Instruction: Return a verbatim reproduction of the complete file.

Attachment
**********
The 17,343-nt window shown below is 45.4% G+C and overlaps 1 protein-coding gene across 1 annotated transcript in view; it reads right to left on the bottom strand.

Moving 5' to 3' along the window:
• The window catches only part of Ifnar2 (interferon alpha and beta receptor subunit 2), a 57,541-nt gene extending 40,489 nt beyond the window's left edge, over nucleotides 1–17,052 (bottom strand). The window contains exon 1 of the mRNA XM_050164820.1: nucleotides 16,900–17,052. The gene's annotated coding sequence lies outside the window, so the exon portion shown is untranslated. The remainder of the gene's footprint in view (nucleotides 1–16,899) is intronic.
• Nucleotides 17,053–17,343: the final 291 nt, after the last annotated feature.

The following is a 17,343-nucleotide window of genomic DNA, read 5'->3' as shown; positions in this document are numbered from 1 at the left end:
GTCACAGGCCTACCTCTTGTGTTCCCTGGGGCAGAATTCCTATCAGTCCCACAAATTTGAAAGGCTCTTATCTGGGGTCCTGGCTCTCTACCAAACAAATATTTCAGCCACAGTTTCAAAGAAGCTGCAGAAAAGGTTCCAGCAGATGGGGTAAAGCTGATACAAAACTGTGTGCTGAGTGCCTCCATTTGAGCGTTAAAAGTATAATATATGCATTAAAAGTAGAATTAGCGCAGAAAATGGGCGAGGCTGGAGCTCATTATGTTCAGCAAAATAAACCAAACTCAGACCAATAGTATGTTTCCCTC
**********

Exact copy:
The 17,343-nt window shown below is 45.4% G+C and overlaps 1 protein-coding gene across 1 annotated transcript in view; it reads right to left on the bottom strand.

Moving 5' to 3' along the window:
• The window catches only part of Ifnar2 (interferon alpha and beta receptor subunit 2), a 57,541-nt gene extending 40,489 nt beyond the window's left edge, over nucleotides 1–17,052 (bottom strand). The window contains exon 1 of the mRNA XM_050164820.1: nucleotides 16,900–17,052. The gene's annotated coding sequence lies outside the window, so the exon portion shown is untranslated. The remainder of the gene's footprint in view (nucleotides 1–16,899) is intronic.
• Nucleotides 17,053–17,343: the final 291 nt, after the last annotated feature.

The following is a 17,343-nucleotide window of genomic DNA, read 5'->3' as shown; positions in this document are numbered from 1 at the left end:
GTCACAGGCCTACCTCTTGTGTTCCCTGGGGCAGAATTCCTATCAGTCCCACAAATTTGAAAGGCTCTTATCTGGGGTCCTGGCTCTCTACCAAACAAATATTTCAGCCACAGTTTCAAAGAAGCTGCAGAAAAGGTTCCAGCAGATGGGGTAAAGCTGATACAAAACTGTGTGCTGAGTGCCTCCATTTGAGCGTTAAAAGTATAATATATGCATTAAAAGTAGAATTAGCGCAGAAAATGGGCGAGGCTGGAGCTCATTATGTTCAGCAAAATAAACCAAACTCAGACCAATAGTATGTTTCCCTC